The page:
Title Head: LANGUAGE PAPER
Language is the act of using sounds to communicate. It is not limited to sounds alone as people can also communicate in the absence of sounds using conventional symbols. Language exists in two forms; in spoken form as well as in signed form. These forms of communication are unique to human beings. Language is further described as a system of symbolic communication. The language that people use in the process of communication ought to be standard in the entire text. Language is a cognitive process as described in the study of psycholinguistics.
The tern lexicon in linguistics signifies the link that exists between languages and the knowledge that a particular language expresses. Different languages have different vocabularies but each of them has a grammatical mechanism that it uses to combine a variety of words aimed at expressing several concepts that are open-ended. Each language has its own distinct grammar and words as well as the concepts which they express. Different languages have different grammar, words as well as the concepts which they express. Most of the differences are accidental as a result of indiscriminate choice and use of sounds, for example ‘body’ in English and ‘corps’ in French. The choice of sounds is purely arbitgrary and a specific meaning is assigned among the speakers of a certain language. Man in English means the male of a human being and it also has the general meaning of human beings whereby women are included.
In terms of grammar, a certain system with a set of rules is used to determine how the structures of the language are used in a linear formation as words in a given sentence. The word order in the grammar of different languages is different. Some languages start their sentences with the subject and others start with the object or the verb. The order is the one which determines the meaning to be assigned to the sentence as a change in the sentence structure may change the meaning of the sentence. Culture determines the lexical structures of language. Some words in a certain language can not be translated into another since the meaning is unique to the particular language depending on its cultural characteristics. This implies lack of equivalence because something or an idea that does not exist in the culture of a certain language does not have a word to describe it. The lexicon enables communication from a speaker to the listener by providing a link between the two. This means that it is the lexicon which enables the processor of a language to pass the message to the receiver. The effectiveness of a language in communicating depends on the speaker’s and the listener’s understanding of syntax, semantics as well as pragmatics. Lexicon is somehow independent and somehow dependent on language owing to its purpose which is purely that of a link. It is partly dependent on domain and application.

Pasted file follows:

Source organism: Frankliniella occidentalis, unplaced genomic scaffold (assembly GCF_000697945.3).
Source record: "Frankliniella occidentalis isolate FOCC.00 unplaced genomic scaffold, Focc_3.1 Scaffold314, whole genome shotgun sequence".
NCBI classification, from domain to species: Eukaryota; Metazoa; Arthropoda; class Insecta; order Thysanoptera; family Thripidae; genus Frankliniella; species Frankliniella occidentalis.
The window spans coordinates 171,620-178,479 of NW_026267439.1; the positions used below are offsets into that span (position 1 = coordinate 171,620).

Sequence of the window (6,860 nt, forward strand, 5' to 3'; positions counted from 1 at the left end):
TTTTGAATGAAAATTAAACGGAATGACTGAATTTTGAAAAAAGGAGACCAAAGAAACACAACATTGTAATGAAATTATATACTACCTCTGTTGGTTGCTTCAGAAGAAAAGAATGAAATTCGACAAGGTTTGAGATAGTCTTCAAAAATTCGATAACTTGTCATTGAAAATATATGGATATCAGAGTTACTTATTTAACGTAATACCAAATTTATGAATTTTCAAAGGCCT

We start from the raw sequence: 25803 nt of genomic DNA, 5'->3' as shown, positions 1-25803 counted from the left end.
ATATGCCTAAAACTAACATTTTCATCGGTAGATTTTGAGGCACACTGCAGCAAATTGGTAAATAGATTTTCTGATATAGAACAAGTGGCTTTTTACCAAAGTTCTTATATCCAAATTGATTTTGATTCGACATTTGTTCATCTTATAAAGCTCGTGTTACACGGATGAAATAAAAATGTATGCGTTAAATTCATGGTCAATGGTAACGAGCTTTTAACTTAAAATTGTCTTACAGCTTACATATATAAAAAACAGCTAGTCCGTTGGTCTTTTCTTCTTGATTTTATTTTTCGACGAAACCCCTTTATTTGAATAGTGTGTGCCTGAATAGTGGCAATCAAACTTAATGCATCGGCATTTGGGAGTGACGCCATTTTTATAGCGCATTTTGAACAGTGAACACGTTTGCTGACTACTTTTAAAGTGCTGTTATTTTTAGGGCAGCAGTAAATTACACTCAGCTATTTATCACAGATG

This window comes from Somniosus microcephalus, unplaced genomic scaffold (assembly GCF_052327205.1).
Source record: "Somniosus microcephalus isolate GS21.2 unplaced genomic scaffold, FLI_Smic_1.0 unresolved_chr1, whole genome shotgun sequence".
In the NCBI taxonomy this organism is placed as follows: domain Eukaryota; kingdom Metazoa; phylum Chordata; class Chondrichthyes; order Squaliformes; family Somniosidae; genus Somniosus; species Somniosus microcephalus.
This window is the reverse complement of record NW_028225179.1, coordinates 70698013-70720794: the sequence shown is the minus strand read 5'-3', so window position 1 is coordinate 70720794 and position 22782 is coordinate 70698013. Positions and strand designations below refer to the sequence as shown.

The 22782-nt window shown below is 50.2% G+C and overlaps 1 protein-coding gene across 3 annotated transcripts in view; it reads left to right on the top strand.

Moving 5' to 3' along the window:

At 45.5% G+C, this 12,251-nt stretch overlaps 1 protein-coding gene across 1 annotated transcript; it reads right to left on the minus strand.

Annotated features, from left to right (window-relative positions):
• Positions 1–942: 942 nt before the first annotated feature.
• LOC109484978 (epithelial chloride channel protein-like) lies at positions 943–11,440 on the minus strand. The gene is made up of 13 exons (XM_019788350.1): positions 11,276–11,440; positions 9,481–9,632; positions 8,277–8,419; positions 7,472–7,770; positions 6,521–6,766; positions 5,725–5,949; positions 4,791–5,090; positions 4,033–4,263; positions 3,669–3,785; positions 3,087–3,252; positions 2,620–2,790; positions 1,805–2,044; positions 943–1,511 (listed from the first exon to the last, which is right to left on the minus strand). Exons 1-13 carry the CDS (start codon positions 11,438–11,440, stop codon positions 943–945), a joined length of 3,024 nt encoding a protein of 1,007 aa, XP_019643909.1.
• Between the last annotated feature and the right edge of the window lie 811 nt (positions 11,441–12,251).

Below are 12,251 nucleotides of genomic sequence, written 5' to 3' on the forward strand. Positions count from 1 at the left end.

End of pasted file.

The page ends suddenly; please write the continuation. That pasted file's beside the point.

Language has some key features which are unique as they distinguish it from other systems of communication. Language has the vocal- aduditorial channel as language occurs when people make sounds through the mouth. The ears facilitate communication as the recipient of the message hears the sound and gets the message of that sound through cognition. Most languages occur through the vocal-auditory channel which is the basic means of expression. It is worthy noting that some forms of communication are exceptional, for example sign language and the written language which do not use sound. These two forms are based on the understanding of the signs used and the meaning they are assigned which should be widely recognized.
Direction reception and broadcast transmission means that human beings sent out the signal of human language in different directions but the direction of perception is limited. The sound comes out in a waveform and it expands from the mouth in different directions. This explains why a person can speak while standing at one point but the voice travels in many directions and everyone who is within hearing distance gets to hear and understand it. The person hearing the sound perceives it as coming from a particular direction. In most cases, people hear and listen to sounds that come from in front them better than the ones coming from behind.
Language has the feature of interchangeability whereby the speaker is capable of receiving and transmitting the signal at the same time. A person is able to say that he is a boy and the same time say that he is a girl. This shows the interchangeability of human language. Rapid fading or transitoriness implies that the signal of the human sound is incapable of persistence. Human voice fades away after some time and is not audible after fading. A sound fades a few seconds after it is spoken and can not be heard a minute later as it will have already faded, neither can it be retrieved.
Language has specialization whereby the organs and features that people use for producing speech have special adaptations to that purpose. The tongue, the lips, the throat and teeth are all specialized for the production of speech besides other functions like eating which humans share with animals, but animals can not produce speech because their organs lack specialization. Animals, unlike human beings, do not have vocal cords for producing sound.